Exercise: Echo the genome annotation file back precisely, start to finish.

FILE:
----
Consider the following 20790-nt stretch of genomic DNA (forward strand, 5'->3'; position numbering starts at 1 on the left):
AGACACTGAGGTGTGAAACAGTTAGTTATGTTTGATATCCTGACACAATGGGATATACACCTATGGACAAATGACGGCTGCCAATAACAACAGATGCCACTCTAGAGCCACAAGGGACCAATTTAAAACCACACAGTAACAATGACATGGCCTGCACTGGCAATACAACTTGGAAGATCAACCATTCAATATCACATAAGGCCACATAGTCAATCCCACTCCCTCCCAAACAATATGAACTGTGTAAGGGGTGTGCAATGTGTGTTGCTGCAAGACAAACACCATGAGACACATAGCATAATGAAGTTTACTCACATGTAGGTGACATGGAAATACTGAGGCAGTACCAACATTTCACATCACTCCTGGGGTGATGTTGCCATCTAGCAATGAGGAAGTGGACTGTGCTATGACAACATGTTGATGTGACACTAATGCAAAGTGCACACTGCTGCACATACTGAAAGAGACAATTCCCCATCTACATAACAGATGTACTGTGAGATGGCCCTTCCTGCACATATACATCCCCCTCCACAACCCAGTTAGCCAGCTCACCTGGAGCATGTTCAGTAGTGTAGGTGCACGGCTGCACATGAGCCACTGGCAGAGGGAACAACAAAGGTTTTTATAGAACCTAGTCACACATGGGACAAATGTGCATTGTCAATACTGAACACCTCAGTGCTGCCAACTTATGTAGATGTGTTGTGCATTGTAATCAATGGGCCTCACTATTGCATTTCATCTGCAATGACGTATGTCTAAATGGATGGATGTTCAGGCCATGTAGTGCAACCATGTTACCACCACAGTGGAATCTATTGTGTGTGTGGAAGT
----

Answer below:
Consider the following 20790-nt stretch of genomic DNA (forward strand, 5'->3'; position numbering starts at 1 on the left):
AGACACTGAGGTGTGAAACAGTTAGTTATGTTTGATATCCTGACACAATGGGATATACACCTATGGACAAATGACGGCTGCCAATAACAACAGATGCCACTCTAGAGCCACAAGGGACCAATTTAAAACCACACAGTAACAATGACATGGCCTGCACTGGCAATACAACTTGGAAGATCAACCATTCAATATCACATAAGGCCACATAGTCAATCCCACTCCCTCCCAAACAATATGAACTGTGTAAGGGGTGTGCAATGTGTGTTGCTGCAAGACAAACACCATGAGACACATAGCATAATGAAGTTTACTCACATGTAGGTGACATGGAAATACTGAGGCAGTACCAACATTTCACATCACTCCTGGGGTGATGTTGCCATCTAGCAATGAGGAAGTGGACTGTGCTATGACAACATGTTGATGTGACACTAATGCAAAGTGCACACTGCTGCACATACTGAAAGAGACAATTCCCCATCTACATAACAGATGTACTGTGAGATGGCCCTTCCTGCACATATACATCCCCCTCCACAACCCAGTTAGCCAGCTCACCTGGAGCATGTTCAGTAGTGTAGGTGCACGGCTGCACATGAGCCACTGGCAGAGGGAACAACAAAGGTTTTTATAGAACCTAGTCACACATGGGACAAATGTGCATTGTCAATACTGAACACCTCAGTGCTGCCAACTTATGTAGATGTGTTGTGCATTGTAATCAATGGGCCTCACTATTGCATTTCATCTGCAATGACGTATGTCTAAATGGATGGATGTTCAGGCCATGTAGTGCAACCATGTTACCACCACAGTGGAATCTATTGTGTGTGTGGAAGT